Cancer treatment can cause a number of hard-to-handle symptoms, but patients who seek care for those symptoms may end up in the emergency room, which is not an ideal setting. In response, one major hospital created an urgent care clinic specializing in oncology.
Johns Hopkins Hospital, a 1,145-bed facility in Baltimore, launched an urgent care center in 2014 for its cancer patients, which is located beside the part of the hospital where patients are given chemotherapy treatments, according to an article from The Baltimore Sun. It’s open 12 hours each weekday, with plans to open on Saturdays starting in the spring, and the center sees about 10 patients per day, according to the article.
"We knew sending our patients to the emergency room was not in their best interests," Sharon Krumm, director of nursing administration at the Johns Hopkins Kimmel Cancer Center, told the newspaper. "If they have a heart problem or a stroke, yes, it's a good place for them, but that's not what was happening."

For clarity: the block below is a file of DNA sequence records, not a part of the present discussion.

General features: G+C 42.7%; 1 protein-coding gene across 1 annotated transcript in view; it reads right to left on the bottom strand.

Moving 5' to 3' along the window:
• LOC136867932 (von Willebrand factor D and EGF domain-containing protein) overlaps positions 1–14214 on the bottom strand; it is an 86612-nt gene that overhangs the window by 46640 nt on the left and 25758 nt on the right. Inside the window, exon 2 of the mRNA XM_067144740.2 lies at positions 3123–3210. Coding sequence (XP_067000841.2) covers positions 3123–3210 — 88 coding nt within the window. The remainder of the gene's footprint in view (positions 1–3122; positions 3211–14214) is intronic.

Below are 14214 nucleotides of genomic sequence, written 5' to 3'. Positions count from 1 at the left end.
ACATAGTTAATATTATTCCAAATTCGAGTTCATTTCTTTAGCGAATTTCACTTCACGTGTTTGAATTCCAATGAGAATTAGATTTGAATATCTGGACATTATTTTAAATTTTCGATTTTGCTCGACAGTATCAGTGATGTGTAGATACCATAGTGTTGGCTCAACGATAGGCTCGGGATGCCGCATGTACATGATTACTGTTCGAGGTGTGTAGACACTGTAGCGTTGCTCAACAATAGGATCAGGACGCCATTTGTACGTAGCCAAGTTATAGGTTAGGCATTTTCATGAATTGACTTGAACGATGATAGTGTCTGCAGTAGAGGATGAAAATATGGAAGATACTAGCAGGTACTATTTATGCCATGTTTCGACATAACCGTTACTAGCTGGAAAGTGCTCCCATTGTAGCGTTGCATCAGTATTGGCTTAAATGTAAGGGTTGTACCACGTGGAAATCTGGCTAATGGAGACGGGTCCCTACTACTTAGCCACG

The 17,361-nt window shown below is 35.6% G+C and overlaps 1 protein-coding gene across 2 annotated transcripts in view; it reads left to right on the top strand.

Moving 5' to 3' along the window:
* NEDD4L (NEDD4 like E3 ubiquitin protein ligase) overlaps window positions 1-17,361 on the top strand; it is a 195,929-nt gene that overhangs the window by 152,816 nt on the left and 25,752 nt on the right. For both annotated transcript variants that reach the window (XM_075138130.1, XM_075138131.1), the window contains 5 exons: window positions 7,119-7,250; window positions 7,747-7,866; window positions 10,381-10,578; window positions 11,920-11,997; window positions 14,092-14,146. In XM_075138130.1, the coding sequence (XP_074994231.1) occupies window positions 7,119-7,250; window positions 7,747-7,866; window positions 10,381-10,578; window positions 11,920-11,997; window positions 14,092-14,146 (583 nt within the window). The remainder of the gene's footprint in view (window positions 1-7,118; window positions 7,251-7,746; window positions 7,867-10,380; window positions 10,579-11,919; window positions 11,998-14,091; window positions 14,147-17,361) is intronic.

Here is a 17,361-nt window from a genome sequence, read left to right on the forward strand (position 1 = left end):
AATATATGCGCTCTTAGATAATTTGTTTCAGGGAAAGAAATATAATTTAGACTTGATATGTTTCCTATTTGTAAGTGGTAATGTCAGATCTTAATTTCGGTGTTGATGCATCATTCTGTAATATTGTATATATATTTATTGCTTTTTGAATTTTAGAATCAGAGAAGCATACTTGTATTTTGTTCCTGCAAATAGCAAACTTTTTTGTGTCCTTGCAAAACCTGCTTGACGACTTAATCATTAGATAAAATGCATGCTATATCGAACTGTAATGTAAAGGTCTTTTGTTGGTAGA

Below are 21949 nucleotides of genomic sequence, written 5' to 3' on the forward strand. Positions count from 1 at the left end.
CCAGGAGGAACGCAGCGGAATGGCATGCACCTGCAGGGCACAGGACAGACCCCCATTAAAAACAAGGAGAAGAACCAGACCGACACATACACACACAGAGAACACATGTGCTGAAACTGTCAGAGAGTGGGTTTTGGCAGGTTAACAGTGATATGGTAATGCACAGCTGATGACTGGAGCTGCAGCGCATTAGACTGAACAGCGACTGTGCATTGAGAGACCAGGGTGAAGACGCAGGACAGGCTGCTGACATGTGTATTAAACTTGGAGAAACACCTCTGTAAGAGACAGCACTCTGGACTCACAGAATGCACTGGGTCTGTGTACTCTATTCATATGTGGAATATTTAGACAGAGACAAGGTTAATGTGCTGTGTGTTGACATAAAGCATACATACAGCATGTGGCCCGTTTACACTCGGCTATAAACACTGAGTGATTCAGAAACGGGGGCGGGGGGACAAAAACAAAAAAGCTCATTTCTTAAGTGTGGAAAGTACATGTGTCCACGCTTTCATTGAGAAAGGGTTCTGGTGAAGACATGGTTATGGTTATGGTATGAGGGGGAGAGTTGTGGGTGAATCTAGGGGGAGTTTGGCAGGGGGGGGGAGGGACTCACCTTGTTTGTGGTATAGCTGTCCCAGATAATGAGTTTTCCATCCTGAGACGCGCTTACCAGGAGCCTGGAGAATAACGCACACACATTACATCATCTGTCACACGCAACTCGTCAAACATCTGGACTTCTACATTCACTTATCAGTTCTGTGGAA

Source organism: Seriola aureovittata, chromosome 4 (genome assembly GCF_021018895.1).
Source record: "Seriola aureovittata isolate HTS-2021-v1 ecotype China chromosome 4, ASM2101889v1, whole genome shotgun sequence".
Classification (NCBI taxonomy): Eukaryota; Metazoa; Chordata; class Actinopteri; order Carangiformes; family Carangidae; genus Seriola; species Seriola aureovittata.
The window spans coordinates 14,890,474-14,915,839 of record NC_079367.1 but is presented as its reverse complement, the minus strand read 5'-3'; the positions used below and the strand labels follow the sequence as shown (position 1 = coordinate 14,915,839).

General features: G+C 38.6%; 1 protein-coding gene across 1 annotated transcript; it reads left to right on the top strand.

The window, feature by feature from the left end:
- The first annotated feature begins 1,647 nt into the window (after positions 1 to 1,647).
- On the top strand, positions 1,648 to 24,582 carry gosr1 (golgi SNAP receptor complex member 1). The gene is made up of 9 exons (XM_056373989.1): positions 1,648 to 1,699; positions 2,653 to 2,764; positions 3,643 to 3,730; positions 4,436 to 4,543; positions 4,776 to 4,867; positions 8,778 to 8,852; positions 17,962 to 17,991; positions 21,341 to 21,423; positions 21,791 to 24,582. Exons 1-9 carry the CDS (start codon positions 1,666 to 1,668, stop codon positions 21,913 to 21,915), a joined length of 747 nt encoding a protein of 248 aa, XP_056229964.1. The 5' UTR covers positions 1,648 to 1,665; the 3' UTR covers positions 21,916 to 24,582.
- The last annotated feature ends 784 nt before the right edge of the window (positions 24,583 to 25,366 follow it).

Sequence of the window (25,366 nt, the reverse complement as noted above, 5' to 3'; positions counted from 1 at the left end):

Thus far, patients at the urgent care center have seen lower costs, as has the hospital, and visiting a dedicated facility reduces the infection risk the ED poses to immunocompromised patients, according to the article.
Hospitals have been partnering with urgent care centers to reduce ER overcrowding, FierceHealthcare previously reported. While some hospitals may choose to offer their own urgent care centers, others are instead joining forces with existing chains, and thus far both patients and providers benefited from lower costs and shorter waits. Wait times are typically shorter for patients who go to hospital-run urgent care centers, too.